The World Bank said Thursday it had offered Malawi a plan to help turn around the troubled economy of the southern African nation.
"We have presented a comprehensive package with all necessary measures to help the Malawi economy," Marcelo Giugale, leader of a Bank delegation, told reporters in the main city Blantyre.
Giugale, the Bank's Africa director for economic management, said the country needed a "new strategy as soon as possible" after a five-year comprehensive country assistance strategy expired last year.
Stronger economic growth would help create jobs, he said, but to achieve that Malawi needed "large investments that would also assist in making Malawi a net exporter not only to African markets but also to overseas markets.
"This would mean real growth," he said.
He made no mention of earlier calls for Malawi to devalue its kwacha currency by 40 percent. The International Monetary Fund says the official exchange rate of 165 kwacha to one US dollar is hugely overvalued compared to the black market rate of 300 to one.
President Bingu wa Mutharika has angrily rejected that proposal, arguing that a weaker exchange rate would hurt the poor. On Monday he accused the IMF of being "just ignorant, undermining what a black man can do".
But on Thursday Finance Minister Ken Lipenga told reporters his delegation was "impressed" with the World Bank presentation.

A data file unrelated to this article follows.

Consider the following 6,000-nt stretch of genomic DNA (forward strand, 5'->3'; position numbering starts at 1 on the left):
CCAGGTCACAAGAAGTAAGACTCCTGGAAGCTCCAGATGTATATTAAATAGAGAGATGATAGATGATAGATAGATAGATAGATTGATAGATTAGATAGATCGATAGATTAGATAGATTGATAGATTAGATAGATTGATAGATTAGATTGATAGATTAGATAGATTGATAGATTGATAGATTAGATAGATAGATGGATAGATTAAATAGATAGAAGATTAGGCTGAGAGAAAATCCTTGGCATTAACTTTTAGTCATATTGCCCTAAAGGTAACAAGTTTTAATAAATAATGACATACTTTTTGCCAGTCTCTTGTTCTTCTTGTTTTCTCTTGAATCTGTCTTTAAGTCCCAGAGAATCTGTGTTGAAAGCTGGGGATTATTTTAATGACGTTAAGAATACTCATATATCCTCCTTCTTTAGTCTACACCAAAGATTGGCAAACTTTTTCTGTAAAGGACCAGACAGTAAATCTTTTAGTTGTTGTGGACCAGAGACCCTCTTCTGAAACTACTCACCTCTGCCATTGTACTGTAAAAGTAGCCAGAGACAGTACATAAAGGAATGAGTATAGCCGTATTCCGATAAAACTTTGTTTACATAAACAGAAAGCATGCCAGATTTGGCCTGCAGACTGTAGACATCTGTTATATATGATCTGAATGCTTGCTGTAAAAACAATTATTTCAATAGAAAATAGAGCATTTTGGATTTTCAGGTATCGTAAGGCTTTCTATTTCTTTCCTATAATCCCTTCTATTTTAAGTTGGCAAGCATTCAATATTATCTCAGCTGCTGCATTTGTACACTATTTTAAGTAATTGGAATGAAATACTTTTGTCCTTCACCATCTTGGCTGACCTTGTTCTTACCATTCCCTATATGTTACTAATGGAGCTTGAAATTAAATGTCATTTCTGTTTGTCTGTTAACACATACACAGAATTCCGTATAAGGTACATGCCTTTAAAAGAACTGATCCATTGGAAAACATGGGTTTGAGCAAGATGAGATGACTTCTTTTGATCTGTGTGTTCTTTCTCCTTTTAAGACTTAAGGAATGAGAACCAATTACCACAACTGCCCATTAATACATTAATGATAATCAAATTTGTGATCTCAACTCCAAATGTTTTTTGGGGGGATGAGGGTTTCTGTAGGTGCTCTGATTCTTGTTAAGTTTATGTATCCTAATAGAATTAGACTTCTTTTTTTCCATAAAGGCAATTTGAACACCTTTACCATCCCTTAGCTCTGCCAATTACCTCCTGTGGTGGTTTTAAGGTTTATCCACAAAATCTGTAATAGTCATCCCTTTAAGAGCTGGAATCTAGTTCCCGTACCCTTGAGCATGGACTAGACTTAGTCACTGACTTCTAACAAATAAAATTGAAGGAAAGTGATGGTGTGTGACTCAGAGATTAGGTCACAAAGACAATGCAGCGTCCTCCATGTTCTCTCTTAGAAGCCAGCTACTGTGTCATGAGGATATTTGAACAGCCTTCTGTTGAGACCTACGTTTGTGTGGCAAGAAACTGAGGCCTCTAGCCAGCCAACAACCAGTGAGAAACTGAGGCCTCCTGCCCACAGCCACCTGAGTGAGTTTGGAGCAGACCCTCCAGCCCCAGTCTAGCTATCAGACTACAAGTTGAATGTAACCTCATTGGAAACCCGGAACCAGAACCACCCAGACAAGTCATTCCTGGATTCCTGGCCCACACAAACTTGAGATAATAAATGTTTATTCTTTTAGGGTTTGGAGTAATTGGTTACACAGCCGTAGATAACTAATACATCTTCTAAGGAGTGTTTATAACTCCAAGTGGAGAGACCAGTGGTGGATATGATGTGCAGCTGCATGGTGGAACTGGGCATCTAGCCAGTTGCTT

The government would "consider the issues and present them with our own strategy," he added.
Mutharika invited the World Bank team to help Malawi with a comprehensive package that would look at all the challenges facing the impoverished nation, including serious shortages of foreign currency.
Several major donors cut their aid last year over concerns about the infringement of democratic freedoms, economic management and governance.
Malawi has adopted a zero-deficit budget that seeks to use local resources to replace the lost aid money.
But the lost aid has deepened foreign currency shortages, leaving the country without enough money for essential imports such as fuel.
The IMF said last year its programme with the country was "off-track" after the government failed to review a $79.4 million (55.7 million euro) credit facility designed to cushion the foreign exchange shortages.
Malawi's agriculture-powered economy grew by 6.7 percent in 2010, but not enough to create jobs and boost the economy in one of the world's poorest countries.© ANP/AFP